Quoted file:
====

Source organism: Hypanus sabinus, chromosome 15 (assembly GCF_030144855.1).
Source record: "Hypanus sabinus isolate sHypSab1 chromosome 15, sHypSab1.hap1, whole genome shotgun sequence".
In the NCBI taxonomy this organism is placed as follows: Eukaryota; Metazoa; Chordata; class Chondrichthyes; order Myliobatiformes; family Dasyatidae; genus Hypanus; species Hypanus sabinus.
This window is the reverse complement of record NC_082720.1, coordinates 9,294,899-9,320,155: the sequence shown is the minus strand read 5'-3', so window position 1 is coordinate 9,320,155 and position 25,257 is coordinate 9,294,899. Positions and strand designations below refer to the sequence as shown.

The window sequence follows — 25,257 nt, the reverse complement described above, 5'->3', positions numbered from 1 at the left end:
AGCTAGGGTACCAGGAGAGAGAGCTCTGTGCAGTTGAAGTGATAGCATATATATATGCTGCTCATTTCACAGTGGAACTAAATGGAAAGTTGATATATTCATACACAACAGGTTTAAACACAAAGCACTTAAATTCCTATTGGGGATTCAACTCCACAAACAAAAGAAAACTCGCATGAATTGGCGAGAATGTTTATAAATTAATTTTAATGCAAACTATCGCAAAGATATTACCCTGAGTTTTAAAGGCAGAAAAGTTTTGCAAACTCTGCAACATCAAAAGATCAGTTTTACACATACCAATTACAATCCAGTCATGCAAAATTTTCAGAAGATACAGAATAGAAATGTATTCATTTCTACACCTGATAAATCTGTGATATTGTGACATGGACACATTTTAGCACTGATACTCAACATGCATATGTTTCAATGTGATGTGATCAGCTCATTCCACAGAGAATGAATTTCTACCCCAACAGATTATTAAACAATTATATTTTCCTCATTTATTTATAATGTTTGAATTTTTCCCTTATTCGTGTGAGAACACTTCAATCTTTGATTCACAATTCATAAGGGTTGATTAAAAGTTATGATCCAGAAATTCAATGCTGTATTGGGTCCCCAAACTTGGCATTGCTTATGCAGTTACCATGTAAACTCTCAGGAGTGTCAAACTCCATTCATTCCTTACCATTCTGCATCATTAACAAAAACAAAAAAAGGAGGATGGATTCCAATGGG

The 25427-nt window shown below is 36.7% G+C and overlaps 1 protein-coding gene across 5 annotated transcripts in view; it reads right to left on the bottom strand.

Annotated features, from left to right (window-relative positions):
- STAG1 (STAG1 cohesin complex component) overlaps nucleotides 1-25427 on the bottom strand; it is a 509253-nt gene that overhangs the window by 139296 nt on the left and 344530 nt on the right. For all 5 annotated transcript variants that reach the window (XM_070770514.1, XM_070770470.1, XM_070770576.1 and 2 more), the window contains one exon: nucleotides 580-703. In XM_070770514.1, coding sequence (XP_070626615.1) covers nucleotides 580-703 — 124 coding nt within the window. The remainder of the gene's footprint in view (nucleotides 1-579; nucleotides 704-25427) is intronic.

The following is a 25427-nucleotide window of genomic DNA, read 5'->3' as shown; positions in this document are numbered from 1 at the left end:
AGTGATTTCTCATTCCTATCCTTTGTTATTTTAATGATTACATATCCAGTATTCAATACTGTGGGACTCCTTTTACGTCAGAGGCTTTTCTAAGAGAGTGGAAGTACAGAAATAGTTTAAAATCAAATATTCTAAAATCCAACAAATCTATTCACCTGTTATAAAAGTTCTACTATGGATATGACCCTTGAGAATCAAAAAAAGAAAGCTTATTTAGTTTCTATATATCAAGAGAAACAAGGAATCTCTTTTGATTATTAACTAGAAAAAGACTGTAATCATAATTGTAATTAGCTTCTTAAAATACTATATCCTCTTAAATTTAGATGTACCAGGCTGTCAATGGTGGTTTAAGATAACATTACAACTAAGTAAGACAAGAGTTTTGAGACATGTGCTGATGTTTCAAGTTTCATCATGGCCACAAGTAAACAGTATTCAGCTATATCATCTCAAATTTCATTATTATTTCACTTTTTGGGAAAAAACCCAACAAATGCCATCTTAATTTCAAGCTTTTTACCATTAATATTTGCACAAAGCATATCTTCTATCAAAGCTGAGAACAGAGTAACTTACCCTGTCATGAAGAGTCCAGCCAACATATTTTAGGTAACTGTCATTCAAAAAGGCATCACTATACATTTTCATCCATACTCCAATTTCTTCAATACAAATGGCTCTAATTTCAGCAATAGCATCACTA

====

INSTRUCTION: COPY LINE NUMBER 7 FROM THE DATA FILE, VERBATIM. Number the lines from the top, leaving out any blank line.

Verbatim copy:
The 25427-nt window shown below is 36.7% G+C and overlaps 1 protein-coding gene across 5 annotated transcripts in view; it reads right to left on the bottom strand.